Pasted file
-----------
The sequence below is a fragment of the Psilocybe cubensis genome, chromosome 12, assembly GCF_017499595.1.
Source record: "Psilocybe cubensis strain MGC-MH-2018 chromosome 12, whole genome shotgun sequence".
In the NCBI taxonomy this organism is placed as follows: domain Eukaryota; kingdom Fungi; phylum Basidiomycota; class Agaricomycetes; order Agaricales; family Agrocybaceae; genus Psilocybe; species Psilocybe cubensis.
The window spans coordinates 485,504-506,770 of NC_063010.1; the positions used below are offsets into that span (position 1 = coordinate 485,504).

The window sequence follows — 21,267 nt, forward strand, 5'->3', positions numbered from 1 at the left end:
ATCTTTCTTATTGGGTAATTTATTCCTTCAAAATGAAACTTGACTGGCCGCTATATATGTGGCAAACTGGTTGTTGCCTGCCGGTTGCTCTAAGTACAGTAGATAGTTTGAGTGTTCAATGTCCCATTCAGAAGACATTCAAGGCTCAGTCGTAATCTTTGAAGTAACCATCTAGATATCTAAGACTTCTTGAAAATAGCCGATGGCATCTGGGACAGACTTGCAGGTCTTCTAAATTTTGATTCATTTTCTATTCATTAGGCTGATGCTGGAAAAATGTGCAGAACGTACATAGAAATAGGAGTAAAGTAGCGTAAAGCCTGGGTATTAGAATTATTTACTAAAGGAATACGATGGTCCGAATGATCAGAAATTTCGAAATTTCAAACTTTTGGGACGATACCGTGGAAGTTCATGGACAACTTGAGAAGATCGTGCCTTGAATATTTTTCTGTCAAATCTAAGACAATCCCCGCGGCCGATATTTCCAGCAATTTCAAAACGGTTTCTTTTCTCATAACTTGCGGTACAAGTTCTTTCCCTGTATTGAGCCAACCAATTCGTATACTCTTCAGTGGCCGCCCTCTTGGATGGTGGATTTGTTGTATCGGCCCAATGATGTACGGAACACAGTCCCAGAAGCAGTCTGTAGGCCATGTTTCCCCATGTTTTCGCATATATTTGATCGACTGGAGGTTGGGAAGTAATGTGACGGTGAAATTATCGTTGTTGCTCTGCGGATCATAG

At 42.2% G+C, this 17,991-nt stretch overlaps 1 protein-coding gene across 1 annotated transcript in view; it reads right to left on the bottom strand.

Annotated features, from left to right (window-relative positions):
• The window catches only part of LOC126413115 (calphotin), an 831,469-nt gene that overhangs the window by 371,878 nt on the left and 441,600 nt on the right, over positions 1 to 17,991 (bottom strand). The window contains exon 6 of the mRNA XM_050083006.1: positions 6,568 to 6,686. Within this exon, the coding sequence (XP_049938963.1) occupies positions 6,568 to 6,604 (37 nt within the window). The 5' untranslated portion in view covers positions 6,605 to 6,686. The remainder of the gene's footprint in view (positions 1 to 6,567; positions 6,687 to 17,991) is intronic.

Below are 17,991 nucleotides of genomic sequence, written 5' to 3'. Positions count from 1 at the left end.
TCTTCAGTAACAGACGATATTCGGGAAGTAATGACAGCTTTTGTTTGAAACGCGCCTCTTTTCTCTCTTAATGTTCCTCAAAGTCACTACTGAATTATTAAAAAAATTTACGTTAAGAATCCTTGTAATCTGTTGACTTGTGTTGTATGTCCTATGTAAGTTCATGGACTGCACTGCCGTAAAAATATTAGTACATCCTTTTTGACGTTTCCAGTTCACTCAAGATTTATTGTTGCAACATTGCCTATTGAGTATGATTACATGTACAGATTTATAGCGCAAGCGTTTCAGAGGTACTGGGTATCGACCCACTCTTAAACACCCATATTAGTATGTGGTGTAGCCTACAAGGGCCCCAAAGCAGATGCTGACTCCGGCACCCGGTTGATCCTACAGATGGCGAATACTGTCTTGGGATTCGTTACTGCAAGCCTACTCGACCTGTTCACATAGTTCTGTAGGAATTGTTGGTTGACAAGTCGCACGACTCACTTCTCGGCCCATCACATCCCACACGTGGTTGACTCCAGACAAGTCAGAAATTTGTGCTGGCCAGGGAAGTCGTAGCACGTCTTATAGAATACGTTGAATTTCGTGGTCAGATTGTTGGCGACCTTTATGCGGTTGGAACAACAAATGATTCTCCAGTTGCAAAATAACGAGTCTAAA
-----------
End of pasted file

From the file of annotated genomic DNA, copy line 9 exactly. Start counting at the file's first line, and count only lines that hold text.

• The window catches only part of LOC126413115 (calphotin), an 831,469-nt gene that overhangs the window by 371,878 nt on the left and 441,600 nt on the right, over positions 1 to 17,991 (bottom strand). The window contains exon 6 of the mRNA XM_050083006.1: positions 6,568 to 6,686. Within this exon, the coding sequence (XP_049938963.1) occupies positions 6,568 to 6,604 (37 nt within the window). The 5' untranslated portion in view covers positions 6,605 to 6,686. The remainder of the gene's footprint in view (positions 1 to 6,567; positions 6,687 to 17,991) is intronic.